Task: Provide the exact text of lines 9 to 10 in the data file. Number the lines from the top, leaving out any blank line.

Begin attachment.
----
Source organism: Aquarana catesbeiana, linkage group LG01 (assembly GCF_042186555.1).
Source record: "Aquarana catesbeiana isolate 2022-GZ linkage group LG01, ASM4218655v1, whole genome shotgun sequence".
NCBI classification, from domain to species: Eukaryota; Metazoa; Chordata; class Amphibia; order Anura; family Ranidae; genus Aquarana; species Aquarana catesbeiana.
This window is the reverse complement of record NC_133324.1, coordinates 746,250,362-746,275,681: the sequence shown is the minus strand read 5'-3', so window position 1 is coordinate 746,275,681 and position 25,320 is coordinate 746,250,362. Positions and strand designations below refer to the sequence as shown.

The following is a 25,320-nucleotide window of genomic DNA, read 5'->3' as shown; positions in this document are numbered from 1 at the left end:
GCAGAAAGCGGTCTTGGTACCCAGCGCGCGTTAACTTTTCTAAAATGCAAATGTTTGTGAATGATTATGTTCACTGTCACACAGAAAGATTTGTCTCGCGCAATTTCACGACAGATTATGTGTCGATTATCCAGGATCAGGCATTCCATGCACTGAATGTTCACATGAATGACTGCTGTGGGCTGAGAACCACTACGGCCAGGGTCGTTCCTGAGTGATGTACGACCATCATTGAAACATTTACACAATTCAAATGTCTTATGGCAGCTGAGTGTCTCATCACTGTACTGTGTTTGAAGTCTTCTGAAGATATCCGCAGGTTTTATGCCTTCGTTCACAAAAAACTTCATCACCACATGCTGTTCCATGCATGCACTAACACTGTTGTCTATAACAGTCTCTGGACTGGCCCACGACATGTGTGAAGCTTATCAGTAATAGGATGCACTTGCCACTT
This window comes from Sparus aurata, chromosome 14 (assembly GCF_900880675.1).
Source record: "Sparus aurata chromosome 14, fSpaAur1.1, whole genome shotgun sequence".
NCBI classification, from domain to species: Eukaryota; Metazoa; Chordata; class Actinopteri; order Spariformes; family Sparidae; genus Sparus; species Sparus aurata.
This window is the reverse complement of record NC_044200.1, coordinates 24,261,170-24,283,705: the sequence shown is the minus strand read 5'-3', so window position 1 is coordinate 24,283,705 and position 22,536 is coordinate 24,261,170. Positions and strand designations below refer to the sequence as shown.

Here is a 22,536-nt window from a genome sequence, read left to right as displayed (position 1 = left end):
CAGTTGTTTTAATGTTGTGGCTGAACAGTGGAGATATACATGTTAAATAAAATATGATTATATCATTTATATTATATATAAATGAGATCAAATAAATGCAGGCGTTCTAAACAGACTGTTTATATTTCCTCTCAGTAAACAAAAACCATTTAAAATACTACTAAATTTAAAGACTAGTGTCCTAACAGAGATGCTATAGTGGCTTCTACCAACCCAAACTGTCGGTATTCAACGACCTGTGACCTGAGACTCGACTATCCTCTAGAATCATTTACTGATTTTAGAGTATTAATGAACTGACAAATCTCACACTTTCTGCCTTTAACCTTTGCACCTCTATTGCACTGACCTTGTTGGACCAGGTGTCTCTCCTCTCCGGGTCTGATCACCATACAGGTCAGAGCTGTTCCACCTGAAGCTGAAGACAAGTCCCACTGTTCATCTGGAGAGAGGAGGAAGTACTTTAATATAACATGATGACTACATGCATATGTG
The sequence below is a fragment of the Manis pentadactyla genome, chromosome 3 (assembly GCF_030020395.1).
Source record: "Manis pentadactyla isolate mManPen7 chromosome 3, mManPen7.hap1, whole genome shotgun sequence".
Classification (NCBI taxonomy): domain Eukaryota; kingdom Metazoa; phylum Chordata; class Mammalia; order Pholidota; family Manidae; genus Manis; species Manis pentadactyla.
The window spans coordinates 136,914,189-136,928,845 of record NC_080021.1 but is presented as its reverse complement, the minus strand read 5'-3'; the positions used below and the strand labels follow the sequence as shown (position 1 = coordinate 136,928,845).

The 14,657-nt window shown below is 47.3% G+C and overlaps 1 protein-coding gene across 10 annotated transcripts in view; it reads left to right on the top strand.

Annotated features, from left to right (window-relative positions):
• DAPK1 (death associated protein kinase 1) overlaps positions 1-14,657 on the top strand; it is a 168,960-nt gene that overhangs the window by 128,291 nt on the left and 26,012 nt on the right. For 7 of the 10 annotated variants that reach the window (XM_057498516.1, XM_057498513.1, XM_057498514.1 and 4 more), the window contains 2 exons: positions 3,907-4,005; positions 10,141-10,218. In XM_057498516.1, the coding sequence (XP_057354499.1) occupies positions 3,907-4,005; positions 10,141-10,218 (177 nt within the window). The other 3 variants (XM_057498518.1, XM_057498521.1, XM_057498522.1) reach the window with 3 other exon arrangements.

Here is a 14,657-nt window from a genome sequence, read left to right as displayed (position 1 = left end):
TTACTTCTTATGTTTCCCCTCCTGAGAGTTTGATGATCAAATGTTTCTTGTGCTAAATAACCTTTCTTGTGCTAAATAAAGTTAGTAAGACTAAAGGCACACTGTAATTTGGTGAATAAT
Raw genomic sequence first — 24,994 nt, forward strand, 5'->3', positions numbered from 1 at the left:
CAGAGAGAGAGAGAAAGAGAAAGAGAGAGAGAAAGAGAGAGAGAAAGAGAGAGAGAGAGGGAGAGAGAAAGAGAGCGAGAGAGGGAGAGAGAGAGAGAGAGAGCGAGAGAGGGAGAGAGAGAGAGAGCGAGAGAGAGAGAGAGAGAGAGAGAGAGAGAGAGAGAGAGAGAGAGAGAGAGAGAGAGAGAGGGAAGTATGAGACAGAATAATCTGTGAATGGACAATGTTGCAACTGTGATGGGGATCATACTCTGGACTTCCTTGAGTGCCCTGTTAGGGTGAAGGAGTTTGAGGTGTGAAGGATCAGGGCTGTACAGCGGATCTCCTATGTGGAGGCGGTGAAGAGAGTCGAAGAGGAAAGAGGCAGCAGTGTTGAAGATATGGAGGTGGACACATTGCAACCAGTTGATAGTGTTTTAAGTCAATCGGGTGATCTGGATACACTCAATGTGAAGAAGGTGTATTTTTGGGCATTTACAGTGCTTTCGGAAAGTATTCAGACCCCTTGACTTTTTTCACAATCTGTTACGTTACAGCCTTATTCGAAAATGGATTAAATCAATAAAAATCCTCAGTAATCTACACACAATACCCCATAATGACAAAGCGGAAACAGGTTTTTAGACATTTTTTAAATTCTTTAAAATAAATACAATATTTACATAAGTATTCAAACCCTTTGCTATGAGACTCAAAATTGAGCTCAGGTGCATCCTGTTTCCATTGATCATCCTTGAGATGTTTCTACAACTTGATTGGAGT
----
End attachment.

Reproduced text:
NCBI classification, from domain to species: Eukaryota; Metazoa; Chordata; class Actinopteri; order Spariformes; family Sparidae; genus Sparus; species Sparus aurata.
This window is the reverse complement of record NC_044200.1, coordinates 24,261,170-24,283,705: the sequence shown is the minus strand read 5'-3', so window position 1 is coordinate 24,283,705 and position 22,536 is coordinate 24,261,170. Positions and strand designations below refer to the sequence as shown.